Spy vs Spy
Double Agent set a difficult precedent to follow with its multiplayer element in that it offered something very different to the single player campaign as well as being bloody brilliant in its own right. Splinter Cell: Conviction’s multiplayer is quite simply brilliant however, and exponentially increases the lifespan of the game as a whole. The co-op story focuses on the characters of Archer and Kestrel, an American/Russian tag team in what is essentially a prequel to Sam’s campaign. The story itself is unfortunately a bit more in line with previous game but the ability to work together through a completely separate campaign is provides more enjoyment than anything the single player campaign brings to the table. The Last Known Position feature in particular sets up some up some nice diversionary tactics and the difficulty is ramped up enough simply by throwing more enemies into each of the maps. My only complaint is that explicit co-op moves are pretty much restricted to opening doors so don’t expect any Army of Two style back to back moves, but it’s a testament to the strength of Splinter Cell: Conviction’s core gameplay that the co-op still works very well without having to be chopped and changed.
The co-op modes are excellent and are probably enough of a reason to buy Splinter Cell: Conviction on their merit alone, however I found the Face-Off mode to cast them to the sidelines with relative ease. This adversarial game mode sees Archer and Kestrel turning on each other and competing to kill as many AI controlled enemies as possible, with extra credit being awarded for taking each other down. It’s such a simple idea but provides so many moments of brilliance that I was begging for more at the end of each round. The thrill of getting the drop of a group of terrorists could instantly be tempered as they started dying by someone else’s hand, someone who is probably training their gun on you right now…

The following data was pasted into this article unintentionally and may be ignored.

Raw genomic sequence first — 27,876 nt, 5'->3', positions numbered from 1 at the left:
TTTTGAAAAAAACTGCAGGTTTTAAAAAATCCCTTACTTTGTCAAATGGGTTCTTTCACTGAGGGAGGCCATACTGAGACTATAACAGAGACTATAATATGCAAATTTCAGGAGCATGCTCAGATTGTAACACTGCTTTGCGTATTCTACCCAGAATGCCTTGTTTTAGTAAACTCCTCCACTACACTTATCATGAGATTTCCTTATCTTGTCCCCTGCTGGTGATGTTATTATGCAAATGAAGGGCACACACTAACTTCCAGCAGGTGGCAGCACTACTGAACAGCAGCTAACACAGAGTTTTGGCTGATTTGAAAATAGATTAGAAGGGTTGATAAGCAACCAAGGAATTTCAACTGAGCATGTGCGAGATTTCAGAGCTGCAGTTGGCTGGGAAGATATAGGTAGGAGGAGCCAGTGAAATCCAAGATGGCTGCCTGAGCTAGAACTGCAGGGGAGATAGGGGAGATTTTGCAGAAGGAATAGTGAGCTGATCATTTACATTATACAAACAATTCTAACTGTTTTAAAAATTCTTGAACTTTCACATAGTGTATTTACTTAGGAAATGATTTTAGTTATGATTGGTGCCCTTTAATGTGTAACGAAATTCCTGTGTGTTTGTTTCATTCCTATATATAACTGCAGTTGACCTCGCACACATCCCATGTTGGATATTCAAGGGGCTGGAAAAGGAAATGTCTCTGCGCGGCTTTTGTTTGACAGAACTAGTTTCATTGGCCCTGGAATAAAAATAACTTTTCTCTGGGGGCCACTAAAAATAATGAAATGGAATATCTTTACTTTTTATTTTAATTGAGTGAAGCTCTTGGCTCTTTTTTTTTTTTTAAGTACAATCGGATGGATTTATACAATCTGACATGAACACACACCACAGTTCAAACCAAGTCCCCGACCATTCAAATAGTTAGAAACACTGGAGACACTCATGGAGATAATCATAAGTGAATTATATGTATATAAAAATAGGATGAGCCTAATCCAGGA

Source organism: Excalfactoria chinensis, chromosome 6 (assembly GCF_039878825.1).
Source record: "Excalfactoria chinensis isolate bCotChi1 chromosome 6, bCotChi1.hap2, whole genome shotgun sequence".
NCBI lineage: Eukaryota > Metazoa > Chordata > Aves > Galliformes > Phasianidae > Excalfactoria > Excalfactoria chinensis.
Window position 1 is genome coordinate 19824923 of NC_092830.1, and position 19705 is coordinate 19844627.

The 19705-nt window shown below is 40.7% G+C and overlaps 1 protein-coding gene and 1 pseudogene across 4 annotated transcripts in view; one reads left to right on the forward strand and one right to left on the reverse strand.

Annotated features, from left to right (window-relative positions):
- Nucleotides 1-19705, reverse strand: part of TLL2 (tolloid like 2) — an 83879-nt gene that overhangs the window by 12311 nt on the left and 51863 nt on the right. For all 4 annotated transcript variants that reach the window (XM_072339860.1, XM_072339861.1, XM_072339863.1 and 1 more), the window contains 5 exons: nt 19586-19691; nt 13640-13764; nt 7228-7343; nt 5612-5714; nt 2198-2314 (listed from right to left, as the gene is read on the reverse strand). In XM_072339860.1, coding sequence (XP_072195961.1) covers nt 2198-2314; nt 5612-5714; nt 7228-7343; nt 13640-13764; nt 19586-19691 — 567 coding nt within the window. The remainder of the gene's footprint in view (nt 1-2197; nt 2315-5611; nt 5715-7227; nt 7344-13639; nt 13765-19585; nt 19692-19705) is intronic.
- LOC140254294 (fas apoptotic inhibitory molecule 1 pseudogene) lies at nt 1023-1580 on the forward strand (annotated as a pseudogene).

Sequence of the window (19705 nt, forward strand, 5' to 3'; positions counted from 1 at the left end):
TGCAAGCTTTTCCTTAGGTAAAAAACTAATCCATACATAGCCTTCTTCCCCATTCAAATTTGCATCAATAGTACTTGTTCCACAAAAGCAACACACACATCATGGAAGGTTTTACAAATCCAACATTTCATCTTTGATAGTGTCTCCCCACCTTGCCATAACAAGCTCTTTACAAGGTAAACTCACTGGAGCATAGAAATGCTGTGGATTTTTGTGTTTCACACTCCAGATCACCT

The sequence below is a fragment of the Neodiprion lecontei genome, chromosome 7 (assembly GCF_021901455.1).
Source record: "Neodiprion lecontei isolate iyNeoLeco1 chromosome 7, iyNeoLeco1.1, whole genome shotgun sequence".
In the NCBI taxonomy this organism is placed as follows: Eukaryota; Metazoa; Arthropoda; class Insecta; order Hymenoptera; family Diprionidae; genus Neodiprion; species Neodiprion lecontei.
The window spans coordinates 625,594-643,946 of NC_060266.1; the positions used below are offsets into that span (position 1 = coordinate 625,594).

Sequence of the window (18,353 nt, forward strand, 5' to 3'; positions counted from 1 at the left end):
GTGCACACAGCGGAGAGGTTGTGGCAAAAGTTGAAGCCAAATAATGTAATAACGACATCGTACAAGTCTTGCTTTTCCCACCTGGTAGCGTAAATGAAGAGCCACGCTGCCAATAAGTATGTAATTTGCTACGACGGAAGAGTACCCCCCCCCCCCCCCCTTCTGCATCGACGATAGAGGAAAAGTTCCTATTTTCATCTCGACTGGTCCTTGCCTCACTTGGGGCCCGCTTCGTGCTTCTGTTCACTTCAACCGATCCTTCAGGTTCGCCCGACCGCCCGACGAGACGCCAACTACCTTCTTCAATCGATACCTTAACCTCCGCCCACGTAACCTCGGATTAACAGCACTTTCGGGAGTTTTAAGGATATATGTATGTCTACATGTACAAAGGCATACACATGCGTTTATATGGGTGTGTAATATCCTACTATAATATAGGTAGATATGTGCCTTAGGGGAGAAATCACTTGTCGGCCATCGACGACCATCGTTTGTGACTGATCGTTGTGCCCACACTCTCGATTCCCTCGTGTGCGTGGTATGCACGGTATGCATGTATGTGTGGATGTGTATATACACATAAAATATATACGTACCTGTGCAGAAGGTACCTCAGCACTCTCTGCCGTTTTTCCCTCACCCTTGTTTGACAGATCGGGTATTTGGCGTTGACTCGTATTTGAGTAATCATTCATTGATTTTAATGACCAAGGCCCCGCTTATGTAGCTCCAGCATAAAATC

Without Splinter Cell: Conviction’s multiplayer I would imagine that most fans would feel pretty short changed by the whole experience due to the alarmingly short playtime of the campaign. As it stands, it really does pull Conviction over the threshold between being a good game and being a game that you can return to over and over. The co-op story essentially acts as a game in its own right while the other game modes and customisation options greatly increase the game’s longevity. Although it was Sam Fisher that initially turned my head, it was Archer and Kestrel who kept pulling me back in.
Convinced of Convicted?
Playing with such an ingrained formula is always going to be a risk, which is why after the initial plans of a complete overhaul Splinter Cell: Conviction is actually closer to the series roots than Ubisoft would have you believe. Despite mostly playing it safe with the new direction credit must be paid to them for making an effort to redefine one of their flagship series when most studios are churning out familiar material out of fear or rejection. The changes that are implemented are for the most part successful although I still felt that the game was a bit too easy and must be played on Realistic if you don’t want it to be over in your first playthrough. Thankfully the multiplayer provides a second wind that matches if not exceeds the enjoyment levels of the Campaign and will also last a lot longer. As a fan of the older Splinter Cell games I came out of the experience feeling that Conviction is a worthy addition to the series and shows a lot of promise as to where it can go from here.